Alaska Reports Big Drop in High School Smoking

October 15, 2013

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Showing once again that well-funded, sustained tobacco prevention programs work, Alaska reported this week that the state’s high school smoking rate fell to just 10.6 percent this year – a 40 percent drop since 2007.

Alaska’s new rate is far below the national high school smoking rate of 18.1 percent (based on the most recent equivalent national survey, the 2011 Youth Risk Behavior Survey).

Alaska has succeeded by implementing scientifically proven strategies to reduce tobacco use.  The state has had one of the best-funded tobacco prevention programs in the country, ranking first for the past three years in our annual report assessing the states’ funding of tobacco prevention programs.  Alaska is one of the few states that have funded tobacco prevention programs at or near levels recommended by the Centers for Disease Control and Prevention.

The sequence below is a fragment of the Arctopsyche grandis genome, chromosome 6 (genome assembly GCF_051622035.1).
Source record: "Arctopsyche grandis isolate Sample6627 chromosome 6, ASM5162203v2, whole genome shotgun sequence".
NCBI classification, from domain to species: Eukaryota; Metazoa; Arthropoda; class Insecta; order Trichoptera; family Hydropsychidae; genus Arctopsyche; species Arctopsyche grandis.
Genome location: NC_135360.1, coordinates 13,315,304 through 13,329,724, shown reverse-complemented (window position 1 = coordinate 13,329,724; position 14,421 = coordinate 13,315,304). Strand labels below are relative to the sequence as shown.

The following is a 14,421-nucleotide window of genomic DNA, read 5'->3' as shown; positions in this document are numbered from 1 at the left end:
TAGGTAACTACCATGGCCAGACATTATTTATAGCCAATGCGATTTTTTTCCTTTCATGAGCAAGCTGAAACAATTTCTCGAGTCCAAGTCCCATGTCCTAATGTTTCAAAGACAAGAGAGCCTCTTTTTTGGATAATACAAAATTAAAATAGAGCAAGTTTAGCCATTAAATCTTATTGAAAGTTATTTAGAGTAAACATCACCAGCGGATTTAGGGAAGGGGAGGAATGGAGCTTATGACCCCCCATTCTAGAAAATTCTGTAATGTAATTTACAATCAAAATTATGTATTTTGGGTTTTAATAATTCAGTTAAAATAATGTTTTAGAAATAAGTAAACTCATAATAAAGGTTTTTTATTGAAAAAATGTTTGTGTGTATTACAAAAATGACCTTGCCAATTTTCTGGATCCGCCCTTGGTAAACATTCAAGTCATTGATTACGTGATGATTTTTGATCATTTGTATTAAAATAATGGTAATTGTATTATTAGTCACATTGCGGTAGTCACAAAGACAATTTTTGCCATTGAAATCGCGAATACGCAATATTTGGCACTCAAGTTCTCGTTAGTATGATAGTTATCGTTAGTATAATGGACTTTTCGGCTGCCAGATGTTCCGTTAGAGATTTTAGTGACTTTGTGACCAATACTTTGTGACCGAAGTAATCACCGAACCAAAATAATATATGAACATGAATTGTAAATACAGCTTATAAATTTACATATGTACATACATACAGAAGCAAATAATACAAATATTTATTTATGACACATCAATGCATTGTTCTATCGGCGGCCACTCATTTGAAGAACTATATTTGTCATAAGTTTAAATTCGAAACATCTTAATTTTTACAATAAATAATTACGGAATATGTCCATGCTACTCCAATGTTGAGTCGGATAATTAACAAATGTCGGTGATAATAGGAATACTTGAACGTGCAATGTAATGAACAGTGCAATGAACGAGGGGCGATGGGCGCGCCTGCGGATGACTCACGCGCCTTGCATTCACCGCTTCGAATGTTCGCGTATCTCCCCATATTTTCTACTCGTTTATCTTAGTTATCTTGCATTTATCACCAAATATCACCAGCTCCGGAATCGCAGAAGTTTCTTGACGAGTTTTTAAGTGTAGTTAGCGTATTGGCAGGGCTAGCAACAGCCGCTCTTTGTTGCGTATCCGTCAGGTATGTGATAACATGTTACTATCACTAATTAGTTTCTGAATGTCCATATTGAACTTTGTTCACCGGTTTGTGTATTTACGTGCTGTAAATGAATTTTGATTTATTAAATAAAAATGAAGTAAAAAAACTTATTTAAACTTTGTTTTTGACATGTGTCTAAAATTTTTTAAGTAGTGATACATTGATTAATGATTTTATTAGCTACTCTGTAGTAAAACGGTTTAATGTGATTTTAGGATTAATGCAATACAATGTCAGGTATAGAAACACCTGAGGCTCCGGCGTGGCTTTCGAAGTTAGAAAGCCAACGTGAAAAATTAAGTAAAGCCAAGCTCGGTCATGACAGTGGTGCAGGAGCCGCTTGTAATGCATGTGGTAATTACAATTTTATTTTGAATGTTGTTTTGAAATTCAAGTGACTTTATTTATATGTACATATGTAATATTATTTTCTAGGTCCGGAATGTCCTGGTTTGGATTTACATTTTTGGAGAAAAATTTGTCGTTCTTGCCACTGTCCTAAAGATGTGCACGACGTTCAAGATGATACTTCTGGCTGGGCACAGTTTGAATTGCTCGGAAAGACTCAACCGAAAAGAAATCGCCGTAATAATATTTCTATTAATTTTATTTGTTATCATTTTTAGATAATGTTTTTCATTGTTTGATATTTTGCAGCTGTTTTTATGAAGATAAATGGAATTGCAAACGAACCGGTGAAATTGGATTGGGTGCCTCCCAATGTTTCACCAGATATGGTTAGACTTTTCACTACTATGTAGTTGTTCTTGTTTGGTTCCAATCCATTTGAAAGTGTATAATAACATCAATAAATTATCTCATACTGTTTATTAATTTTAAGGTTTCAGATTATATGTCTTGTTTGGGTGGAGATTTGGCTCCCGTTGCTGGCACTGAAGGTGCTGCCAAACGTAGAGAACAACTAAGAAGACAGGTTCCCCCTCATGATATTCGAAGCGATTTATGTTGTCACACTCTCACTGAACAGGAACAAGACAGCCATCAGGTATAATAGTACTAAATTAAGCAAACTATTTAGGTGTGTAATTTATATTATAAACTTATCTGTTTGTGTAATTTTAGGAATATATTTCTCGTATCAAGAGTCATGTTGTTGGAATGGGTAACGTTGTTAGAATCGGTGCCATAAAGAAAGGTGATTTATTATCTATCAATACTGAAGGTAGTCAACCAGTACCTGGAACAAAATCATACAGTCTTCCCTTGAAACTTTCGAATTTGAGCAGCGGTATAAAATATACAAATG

Alaska also has a cigarette tax of $2 per pack, and about half the state’s population is protected by local laws requiring smoke-free restaurants, bars and other workplaces.

Alaska’s progress demonstrates to other states, and the entire nation, that we can drive down smoking rates by investing in what we know works.

Florida, another state that has invested in tobacco prevention, recently reported that it has reduced high school smoking to just 8.6 percent.  If every state reduced youth smoking to the same low rate as Florida, there would be 1.6 million fewer youth smokers in the U.S.

To keep making progress and create a society free of death and disease caused by tobacco, all states should invest in these life-saving programs.